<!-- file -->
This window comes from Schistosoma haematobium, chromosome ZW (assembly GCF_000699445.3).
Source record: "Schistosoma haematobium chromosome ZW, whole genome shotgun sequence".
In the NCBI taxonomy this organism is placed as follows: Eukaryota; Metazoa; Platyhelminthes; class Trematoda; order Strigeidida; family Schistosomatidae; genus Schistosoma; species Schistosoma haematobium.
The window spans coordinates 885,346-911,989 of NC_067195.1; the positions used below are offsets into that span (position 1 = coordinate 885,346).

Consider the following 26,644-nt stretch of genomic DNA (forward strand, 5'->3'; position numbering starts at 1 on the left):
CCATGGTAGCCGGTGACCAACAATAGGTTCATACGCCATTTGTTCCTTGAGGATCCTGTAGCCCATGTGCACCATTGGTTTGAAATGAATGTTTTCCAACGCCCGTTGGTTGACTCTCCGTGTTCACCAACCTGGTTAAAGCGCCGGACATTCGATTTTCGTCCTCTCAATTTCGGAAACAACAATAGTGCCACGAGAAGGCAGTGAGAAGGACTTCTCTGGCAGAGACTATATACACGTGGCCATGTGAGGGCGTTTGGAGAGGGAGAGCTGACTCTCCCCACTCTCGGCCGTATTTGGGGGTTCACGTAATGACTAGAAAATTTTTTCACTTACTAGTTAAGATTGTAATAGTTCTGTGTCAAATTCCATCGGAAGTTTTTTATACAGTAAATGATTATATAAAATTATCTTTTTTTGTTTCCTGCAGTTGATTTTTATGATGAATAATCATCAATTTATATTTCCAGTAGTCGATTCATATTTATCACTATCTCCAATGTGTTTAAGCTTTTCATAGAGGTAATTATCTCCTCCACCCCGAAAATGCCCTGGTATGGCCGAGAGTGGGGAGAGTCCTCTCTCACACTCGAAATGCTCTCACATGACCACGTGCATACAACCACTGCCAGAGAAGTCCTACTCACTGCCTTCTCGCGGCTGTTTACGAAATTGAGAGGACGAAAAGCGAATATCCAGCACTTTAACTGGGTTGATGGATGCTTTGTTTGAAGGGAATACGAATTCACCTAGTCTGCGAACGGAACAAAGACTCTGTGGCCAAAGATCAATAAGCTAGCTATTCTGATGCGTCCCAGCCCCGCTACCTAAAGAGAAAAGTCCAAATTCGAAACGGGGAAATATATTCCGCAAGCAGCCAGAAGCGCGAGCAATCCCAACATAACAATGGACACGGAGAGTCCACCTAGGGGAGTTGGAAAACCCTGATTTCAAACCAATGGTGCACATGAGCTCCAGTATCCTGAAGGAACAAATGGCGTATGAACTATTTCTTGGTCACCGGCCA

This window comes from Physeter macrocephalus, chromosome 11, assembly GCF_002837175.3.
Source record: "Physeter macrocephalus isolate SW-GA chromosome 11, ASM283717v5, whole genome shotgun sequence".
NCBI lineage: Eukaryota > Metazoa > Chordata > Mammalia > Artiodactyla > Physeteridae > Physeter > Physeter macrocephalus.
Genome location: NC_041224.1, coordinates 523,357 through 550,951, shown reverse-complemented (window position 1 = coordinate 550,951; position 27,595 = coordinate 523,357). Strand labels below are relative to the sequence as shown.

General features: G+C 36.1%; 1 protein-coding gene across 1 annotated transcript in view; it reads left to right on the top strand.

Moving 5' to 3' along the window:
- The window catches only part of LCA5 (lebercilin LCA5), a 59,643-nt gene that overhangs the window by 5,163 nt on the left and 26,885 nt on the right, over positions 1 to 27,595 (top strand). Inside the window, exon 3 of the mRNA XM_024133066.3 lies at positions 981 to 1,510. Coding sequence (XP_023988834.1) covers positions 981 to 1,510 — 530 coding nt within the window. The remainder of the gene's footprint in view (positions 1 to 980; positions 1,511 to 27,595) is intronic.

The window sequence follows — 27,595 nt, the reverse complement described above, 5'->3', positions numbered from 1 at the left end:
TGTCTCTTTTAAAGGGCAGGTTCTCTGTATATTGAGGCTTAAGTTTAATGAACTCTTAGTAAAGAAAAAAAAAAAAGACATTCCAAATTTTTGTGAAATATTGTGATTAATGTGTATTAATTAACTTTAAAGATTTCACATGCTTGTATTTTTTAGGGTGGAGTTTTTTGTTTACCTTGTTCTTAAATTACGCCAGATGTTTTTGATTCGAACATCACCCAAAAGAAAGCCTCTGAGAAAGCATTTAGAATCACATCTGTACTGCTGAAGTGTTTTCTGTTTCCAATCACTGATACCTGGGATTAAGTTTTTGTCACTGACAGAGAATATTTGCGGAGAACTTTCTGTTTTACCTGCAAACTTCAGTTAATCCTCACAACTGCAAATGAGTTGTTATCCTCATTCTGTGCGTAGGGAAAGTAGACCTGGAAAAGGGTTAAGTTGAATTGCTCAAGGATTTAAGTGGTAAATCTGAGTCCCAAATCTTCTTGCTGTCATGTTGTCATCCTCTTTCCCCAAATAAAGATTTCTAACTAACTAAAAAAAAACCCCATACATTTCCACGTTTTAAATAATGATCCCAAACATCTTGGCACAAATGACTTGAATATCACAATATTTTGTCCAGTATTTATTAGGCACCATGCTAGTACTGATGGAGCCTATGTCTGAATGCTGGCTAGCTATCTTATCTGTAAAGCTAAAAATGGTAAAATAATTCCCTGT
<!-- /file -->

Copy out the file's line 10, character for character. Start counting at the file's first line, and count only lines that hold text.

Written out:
Genome location: NC_041224.1, coordinates 523,357 through 550,951, shown reverse-complemented (window position 1 = coordinate 550,951; position 27,595 = coordinate 523,357). Strand labels below are relative to the sequence as shown.